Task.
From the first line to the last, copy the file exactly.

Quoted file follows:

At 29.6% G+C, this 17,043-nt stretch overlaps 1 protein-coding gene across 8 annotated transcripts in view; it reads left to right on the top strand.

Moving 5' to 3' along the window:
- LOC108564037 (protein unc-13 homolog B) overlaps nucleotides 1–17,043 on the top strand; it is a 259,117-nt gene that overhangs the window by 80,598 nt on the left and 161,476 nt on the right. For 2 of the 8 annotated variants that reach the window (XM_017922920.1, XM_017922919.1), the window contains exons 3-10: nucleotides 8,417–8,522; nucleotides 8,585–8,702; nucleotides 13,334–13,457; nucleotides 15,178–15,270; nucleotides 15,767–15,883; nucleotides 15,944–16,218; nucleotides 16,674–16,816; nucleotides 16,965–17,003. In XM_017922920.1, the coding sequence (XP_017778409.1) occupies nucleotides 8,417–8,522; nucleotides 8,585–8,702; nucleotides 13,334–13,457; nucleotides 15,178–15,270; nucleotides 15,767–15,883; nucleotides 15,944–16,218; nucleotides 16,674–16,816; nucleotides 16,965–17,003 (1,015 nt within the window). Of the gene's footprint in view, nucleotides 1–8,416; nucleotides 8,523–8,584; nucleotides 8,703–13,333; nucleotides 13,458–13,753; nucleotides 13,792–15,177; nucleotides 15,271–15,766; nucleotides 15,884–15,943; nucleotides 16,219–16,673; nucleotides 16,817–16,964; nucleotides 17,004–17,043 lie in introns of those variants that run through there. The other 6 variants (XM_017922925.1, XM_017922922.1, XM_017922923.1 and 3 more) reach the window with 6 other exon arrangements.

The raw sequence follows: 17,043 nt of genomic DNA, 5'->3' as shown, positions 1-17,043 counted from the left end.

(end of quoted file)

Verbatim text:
At 29.6% G+C, this 17,043-nt stretch overlaps 1 protein-coding gene across 8 annotated transcripts in view; it reads left to right on the top strand.

Moving 5' to 3' along the window:
- LOC108564037 (protein unc-13 homolog B) overlaps nucleotides 1–17,043 on the top strand; it is a 259,117-nt gene that overhangs the window by 80,598 nt on the left and 161,476 nt on the right. For 2 of the 8 annotated variants that reach the window (XM_017922920.1, XM_017922919.1), the window contains exons 3-10: nucleotides 8,417–8,522; nucleotides 8,585–8,702; nucleotides 13,334–13,457; nucleotides 15,178–15,270; nucleotides 15,767–15,883; nucleotides 15,944–16,218; nucleotides 16,674–16,816; nucleotides 16,965–17,003. In XM_017922920.1, the coding sequence (XP_017778409.1) occupies nucleotides 8,417–8,522; nucleotides 8,585–8,702; nucleotides 13,334–13,457; nucleotides 15,178–15,270; nucleotides 15,767–15,883; nucleotides 15,944–16,218; nucleotides 16,674–16,816; nucleotides 16,965–17,003 (1,015 nt within the window). Of the gene's footprint in view, nucleotides 1–8,416; nucleotides 8,523–8,584; nucleotides 8,703–13,333; nucleotides 13,458–13,753; nucleotides 13,792–15,177; nucleotides 15,271–15,766; nucleotides 15,884–15,943; nucleotides 16,219–16,673; nucleotides 16,817–16,964; nucleotides 17,004–17,043 lie in introns of those variants that run through there. The other 6 variants (XM_017922925.1, XM_017922922.1, XM_017922923.1 and 3 more) reach the window with 6 other exon arrangements.

The raw sequence follows: 17,043 nt of genomic DNA, 5'->3' as shown, positions 1-17,043 counted from the left end.